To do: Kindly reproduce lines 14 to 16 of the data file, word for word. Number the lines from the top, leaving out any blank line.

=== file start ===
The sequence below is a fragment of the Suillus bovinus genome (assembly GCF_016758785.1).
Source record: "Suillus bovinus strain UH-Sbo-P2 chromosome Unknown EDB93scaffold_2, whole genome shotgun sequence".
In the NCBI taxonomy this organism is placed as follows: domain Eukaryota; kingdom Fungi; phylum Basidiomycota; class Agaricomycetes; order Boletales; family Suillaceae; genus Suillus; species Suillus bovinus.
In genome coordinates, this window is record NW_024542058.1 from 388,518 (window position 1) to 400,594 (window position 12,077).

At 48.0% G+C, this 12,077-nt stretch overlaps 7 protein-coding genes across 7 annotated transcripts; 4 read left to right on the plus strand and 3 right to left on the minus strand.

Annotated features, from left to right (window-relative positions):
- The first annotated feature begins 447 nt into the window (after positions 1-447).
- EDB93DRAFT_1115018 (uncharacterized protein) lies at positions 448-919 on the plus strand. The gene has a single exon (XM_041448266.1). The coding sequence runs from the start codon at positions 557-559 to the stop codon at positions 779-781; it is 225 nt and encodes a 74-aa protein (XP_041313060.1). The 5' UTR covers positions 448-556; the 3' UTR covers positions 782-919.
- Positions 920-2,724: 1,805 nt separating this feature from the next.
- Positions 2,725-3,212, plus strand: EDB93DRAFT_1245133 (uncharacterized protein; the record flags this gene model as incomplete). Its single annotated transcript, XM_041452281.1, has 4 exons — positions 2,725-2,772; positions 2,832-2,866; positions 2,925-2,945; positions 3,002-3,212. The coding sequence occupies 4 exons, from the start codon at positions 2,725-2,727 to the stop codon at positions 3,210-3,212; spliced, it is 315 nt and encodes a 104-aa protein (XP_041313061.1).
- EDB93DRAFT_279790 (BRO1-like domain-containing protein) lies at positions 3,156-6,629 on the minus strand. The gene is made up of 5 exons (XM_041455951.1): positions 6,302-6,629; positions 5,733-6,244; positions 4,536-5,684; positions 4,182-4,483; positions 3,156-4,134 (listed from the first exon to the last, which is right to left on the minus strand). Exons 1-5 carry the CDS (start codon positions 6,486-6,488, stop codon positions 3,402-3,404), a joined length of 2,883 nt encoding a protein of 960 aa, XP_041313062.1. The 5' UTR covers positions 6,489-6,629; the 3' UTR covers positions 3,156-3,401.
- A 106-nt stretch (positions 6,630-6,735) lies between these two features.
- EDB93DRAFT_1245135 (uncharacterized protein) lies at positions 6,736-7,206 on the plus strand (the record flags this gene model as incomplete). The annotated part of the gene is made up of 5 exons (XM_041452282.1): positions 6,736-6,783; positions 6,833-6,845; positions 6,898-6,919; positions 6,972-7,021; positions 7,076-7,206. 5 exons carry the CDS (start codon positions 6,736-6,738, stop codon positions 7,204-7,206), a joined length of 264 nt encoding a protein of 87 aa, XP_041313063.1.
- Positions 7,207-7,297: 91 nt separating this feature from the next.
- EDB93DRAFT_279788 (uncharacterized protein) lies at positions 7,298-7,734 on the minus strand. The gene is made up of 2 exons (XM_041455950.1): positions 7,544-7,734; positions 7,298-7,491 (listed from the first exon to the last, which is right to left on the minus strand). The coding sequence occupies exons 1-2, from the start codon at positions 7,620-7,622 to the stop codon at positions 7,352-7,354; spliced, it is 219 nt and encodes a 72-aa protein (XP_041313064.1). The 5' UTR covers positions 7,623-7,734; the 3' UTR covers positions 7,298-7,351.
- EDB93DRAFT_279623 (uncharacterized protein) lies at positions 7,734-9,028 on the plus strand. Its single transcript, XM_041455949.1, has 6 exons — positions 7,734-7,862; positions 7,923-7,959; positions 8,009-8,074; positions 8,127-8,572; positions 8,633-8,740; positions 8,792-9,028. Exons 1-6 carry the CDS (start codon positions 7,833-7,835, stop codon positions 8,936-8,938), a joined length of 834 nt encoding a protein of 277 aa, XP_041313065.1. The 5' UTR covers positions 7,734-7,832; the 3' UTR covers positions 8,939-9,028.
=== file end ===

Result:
- Positions 7,207-7,297: 91 nt separating this feature from the next.
- EDB93DRAFT_279788 (uncharacterized protein) lies at positions 7,298-7,734 on the minus strand. The gene is made up of 2 exons (XM_041455950.1): positions 7,544-7,734; positions 7,298-7,491 (listed from the first exon to the last, which is right to left on the minus strand). The coding sequence occupies exons 1-2, from the start codon at positions 7,620-7,622 to the stop codon at positions 7,352-7,354; spliced, it is 219 nt and encodes a 72-aa protein (XP_041313064.1). The 5' UTR covers positions 7,623-7,734; the 3' UTR covers positions 7,298-7,351.
- EDB93DRAFT_279623 (uncharacterized protein) lies at positions 7,734-9,028 on the plus strand. Its single transcript, XM_041455949.1, has 6 exons — positions 7,734-7,862; positions 7,923-7,959; positions 8,009-8,074; positions 8,127-8,572; positions 8,633-8,740; positions 8,792-9,028. Exons 1-6 carry the CDS (start codon positions 7,833-7,835, stop codon positions 8,936-8,938), a joined length of 834 nt encoding a protein of 277 aa, XP_041313065.1. The 5' UTR covers positions 7,734-7,832; the 3' UTR covers positions 8,939-9,028.